Studying abroad can look great on a resume and sometimes even land you a job or a promotion. In a study by the Institute of International Education, “Those more advanced in their careers more consistently linked study abroad to career growth and reported being hired or promoted based on skills developed through international experience” (Farrugia).1 Your time abroad can cultivate skills that employers wish to see in employees, from communication and interpersonal skills to the ability to understand and work with change and diversity.
Two ways to list your time abroad on a resume:
- If your time abroad was more educational, put it under the “Education” section of your
resume (any Asbury Study Abroad can fit into this category).
- If your time abroad involved more hands-on experience or was primarily an internship,
put it under the “Experience” section of your resume.
While writing your resume, make sure your Study Abroad information contains:
- What dates you went abroad
- What you studied and how your studies were unique
- Any skills you learned or honed while you were there
Example 1 (Education):
Study Abroad, CEA Barcelona, Spain (1/2014-4/2014)
- Completed course work in International Business and Spanish Language/Culture
- Gained fluency in Spanish
- Demonstrated willingness to take risks through enrollment in Spanish-speaking
- Completed research project on cross-cultural management
Example 2 (Experience):
Study Abroad, CEA San José, Costa Rica (1/2014-4/2014)
- Completed international internship at Costa Rican marketing agency
- Gained Spanish language proficiency
- Practiced international business strategies and skills
Active Voice vs. Passive Voice
Active Voice will make you sound much more involved in what you did abroad! Instead of saying something like, “Was enrolled in Spanish-speaking classes,” say “I enrolled in Spanish-speaking classes.”
An easy trick to help with this is seeing if you can add the phrase “by zombies” to the end of a sentence. If the sentence makes sense you are using passive voice.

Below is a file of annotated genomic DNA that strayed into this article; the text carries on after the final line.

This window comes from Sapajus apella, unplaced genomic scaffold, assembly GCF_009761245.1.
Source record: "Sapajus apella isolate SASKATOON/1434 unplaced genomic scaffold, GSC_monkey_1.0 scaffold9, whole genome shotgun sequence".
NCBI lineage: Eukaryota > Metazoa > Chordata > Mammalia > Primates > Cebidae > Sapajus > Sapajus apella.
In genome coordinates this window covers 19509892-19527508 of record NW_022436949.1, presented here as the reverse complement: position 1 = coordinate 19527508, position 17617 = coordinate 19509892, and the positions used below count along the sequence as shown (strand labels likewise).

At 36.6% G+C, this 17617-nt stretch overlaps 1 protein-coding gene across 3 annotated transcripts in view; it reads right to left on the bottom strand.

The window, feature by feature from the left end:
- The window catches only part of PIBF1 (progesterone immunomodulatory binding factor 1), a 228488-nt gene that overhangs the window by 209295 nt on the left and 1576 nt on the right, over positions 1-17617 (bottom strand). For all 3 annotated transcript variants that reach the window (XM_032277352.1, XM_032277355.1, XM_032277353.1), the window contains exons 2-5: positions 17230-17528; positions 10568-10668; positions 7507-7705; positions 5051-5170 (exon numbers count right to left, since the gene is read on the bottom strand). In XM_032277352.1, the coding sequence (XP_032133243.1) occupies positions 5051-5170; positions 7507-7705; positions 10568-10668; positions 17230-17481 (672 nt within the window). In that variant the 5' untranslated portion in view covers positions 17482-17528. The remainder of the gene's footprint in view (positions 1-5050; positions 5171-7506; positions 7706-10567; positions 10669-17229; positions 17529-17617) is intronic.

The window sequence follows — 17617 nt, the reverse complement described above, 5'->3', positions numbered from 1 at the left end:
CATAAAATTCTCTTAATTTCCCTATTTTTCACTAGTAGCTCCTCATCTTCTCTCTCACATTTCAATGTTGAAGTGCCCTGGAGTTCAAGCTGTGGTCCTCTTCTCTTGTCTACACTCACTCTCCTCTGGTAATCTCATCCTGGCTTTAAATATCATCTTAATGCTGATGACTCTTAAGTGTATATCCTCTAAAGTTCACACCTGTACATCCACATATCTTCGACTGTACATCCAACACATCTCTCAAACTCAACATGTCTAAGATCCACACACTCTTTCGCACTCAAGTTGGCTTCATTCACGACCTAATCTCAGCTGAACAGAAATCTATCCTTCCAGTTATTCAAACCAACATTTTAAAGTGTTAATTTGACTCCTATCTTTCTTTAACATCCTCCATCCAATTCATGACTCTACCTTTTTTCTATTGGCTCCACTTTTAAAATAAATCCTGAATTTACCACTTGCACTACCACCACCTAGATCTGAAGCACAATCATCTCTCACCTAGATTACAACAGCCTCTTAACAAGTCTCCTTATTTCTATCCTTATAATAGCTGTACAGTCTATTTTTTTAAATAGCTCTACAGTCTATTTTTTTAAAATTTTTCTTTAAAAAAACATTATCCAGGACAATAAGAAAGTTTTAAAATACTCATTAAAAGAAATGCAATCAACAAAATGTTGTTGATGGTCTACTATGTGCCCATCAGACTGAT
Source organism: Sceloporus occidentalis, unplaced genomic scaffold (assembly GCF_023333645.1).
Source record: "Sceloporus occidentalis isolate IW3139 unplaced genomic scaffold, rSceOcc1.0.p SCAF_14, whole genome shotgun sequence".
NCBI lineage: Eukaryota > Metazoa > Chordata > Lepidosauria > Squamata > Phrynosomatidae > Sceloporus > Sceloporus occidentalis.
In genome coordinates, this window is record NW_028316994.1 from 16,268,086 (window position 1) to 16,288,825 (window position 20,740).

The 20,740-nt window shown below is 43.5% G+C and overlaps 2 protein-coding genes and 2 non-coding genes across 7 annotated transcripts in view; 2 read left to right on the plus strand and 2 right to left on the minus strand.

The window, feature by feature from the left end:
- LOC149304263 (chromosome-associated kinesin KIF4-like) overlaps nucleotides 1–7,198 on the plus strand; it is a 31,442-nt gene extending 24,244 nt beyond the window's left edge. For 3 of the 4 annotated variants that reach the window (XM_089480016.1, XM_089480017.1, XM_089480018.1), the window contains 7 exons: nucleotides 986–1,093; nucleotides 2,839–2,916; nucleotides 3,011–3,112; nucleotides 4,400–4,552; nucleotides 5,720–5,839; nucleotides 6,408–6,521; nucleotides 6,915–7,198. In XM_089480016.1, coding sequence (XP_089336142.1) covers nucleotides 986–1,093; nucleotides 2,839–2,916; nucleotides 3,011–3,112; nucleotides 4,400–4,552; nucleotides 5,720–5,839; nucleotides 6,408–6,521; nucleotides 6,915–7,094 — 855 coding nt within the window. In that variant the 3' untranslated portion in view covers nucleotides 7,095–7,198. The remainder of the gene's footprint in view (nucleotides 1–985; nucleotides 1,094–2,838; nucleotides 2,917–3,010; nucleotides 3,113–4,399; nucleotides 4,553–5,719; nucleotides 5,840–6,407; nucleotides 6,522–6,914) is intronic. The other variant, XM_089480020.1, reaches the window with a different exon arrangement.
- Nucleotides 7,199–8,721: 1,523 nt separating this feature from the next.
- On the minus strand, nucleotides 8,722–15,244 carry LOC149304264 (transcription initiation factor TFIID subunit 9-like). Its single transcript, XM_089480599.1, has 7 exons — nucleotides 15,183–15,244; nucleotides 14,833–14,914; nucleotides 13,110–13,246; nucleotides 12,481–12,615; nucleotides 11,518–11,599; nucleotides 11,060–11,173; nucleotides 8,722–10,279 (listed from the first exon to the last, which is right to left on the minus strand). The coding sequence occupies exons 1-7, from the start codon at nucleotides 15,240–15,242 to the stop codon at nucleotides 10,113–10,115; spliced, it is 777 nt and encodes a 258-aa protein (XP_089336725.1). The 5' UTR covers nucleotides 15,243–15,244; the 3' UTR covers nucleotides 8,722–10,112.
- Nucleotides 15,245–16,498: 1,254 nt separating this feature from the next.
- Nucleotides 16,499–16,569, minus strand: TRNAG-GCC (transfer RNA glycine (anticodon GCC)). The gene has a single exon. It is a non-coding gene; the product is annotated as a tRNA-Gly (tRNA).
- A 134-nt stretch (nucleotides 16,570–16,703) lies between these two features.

- “I was enrolled in Spanish-speaking classes (by zombies).”
- Makes sense, is passive.
- “I enrolled in Spanish-speaking classes (by zombies).”
- Does not work, is active.
Cover Letter Tips
Your time abroad can also be used in your Cover Letter, to help show how the skills and experiences you gained abroad could help at the job you are applying for. You can choose how specific to be based on the experience you have had.
- If you are applying for a position at a nonprofit, and during your time abroad you
worked with a nonprofit, it would be smart to mention explicitly what you did.
- e.g. “During my time in Spain, I was the lead organizer on a nonprofit campaign through [insert nonprofit here]. I learned the intricacies of international nonprofit work and learned to work with people while pushing through significant cultural barriers.”
- If you are applying for a position, but you do not have specific examples of the same kind of work, bring up skills you learned instead.
- e.g. “By traveling abroad throughout China, I learned how to quickly adapt to different places and cultures so that I could perform to my best ability.”
1Farrugia. “IIE Study Shows That Studying Abroad Has a Direct Impact on Skills Needed for Career Success.” Iie.org, Institute of International Education, iie.org/employability.